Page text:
The chief executive, Gerald Grinstein, in remarks to employees, described the top-to-bottom overhaul as a "comprehensive, 360-degree plan that reinvents Delta."

The plan calls for over 51 percent of the company’s network to be restructured by Jan. 31, 2005, resulting in "the largest single-day schedule transformation in Delta’s history," along with improvements to its product and services, network and fleet, and operational efficiencies and productivity immediately and over the next 36 months, Grinstein said.

In announcing that a simpler, more efficient airline would mean fewer jobs and reductions in pay and benefits throughout the company, Grinstein also reaffirmed his commitment to providing meaningful opportunities for employees to share in the company’s future success.

The company said it plans to add 31 new nonstop flights to 19 additional destinations from key focus cities and to reduce the types of airplanes it flies. The firm plans to redesign the Atlanta hub to add more flights and to stop using Dallas-Fort Worth Airport as a secondary hub. More flights would go to Cincinnati, Ohio, and Salt Lake City, Utah.

The company has said that as a result of the rapid deterioration of its financial condition due to low yields, high fuel prices, its uncompetitive labor costs, and its high debt burden, coupled with a possible operational disruption from anticipated pilot early retirements, bankruptcy is a real possibility.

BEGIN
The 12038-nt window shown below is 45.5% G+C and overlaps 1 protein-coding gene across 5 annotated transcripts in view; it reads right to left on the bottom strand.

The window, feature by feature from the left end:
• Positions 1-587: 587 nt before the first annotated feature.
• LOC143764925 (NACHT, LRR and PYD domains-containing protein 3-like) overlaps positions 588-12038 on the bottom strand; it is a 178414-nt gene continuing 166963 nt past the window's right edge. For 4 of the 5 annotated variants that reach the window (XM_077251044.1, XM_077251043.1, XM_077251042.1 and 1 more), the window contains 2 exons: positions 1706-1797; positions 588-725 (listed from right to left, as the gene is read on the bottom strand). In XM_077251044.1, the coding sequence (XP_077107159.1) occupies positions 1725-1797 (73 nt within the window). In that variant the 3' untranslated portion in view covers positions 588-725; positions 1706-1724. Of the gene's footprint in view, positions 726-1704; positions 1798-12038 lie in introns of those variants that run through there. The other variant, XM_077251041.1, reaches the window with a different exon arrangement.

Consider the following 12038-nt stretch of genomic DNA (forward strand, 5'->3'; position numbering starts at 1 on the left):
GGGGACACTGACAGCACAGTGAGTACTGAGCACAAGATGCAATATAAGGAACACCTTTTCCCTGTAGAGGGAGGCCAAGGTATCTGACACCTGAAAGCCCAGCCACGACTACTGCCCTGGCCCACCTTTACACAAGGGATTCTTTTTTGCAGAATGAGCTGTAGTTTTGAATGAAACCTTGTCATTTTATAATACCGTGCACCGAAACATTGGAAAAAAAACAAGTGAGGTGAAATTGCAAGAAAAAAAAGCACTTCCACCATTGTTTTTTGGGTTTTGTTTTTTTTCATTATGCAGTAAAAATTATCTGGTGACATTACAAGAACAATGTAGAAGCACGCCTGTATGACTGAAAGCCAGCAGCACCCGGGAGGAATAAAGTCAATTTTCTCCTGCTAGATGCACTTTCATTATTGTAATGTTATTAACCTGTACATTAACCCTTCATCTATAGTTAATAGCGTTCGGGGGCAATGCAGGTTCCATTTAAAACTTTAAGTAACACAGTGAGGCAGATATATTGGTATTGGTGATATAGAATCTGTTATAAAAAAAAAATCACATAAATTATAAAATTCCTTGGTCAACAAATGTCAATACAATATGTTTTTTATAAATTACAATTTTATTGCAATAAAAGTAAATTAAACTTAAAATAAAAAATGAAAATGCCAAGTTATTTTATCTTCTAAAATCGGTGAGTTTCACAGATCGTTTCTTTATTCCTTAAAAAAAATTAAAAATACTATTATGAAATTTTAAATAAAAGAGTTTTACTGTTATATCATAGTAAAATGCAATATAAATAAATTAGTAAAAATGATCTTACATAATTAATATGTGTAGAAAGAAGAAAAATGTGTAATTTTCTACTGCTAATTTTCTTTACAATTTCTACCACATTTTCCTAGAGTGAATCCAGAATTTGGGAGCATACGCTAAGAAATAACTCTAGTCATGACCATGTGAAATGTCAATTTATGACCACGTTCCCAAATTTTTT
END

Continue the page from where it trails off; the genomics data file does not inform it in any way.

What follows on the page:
"We’re working hard and fast to avoid it," Grinstein said, "but if the pilot early retirement issue is not resolved before the end of the month, or if all of the pieces don’t come together in the near term, we will have to restructure through the courts."

The company cut some 16,000 jobs in 2001 and 2002.

Latin American summit
will be here in November

By the A.M. Costa Rica staff

Delegates from 21 Latin American nationals and Spain and Portugal will converge on San José in mid-November for the XIV Cumbre Iberoamericana.

The theme of the two-day summit is "educate to progress," according to the Ministerio de Relaciones Exteriores y Culto.

The ministry said the king and queen of Spain were expected to attend the session, which begins Nov. 19. A major topic is the naming of a permanent Iberoamericano secretary general as a permanent staff member for the organization of nations. This individual will be based in Madrid.

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Saray Ramírez Vindas.... associate editor

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More drug front companies named by U.S. agency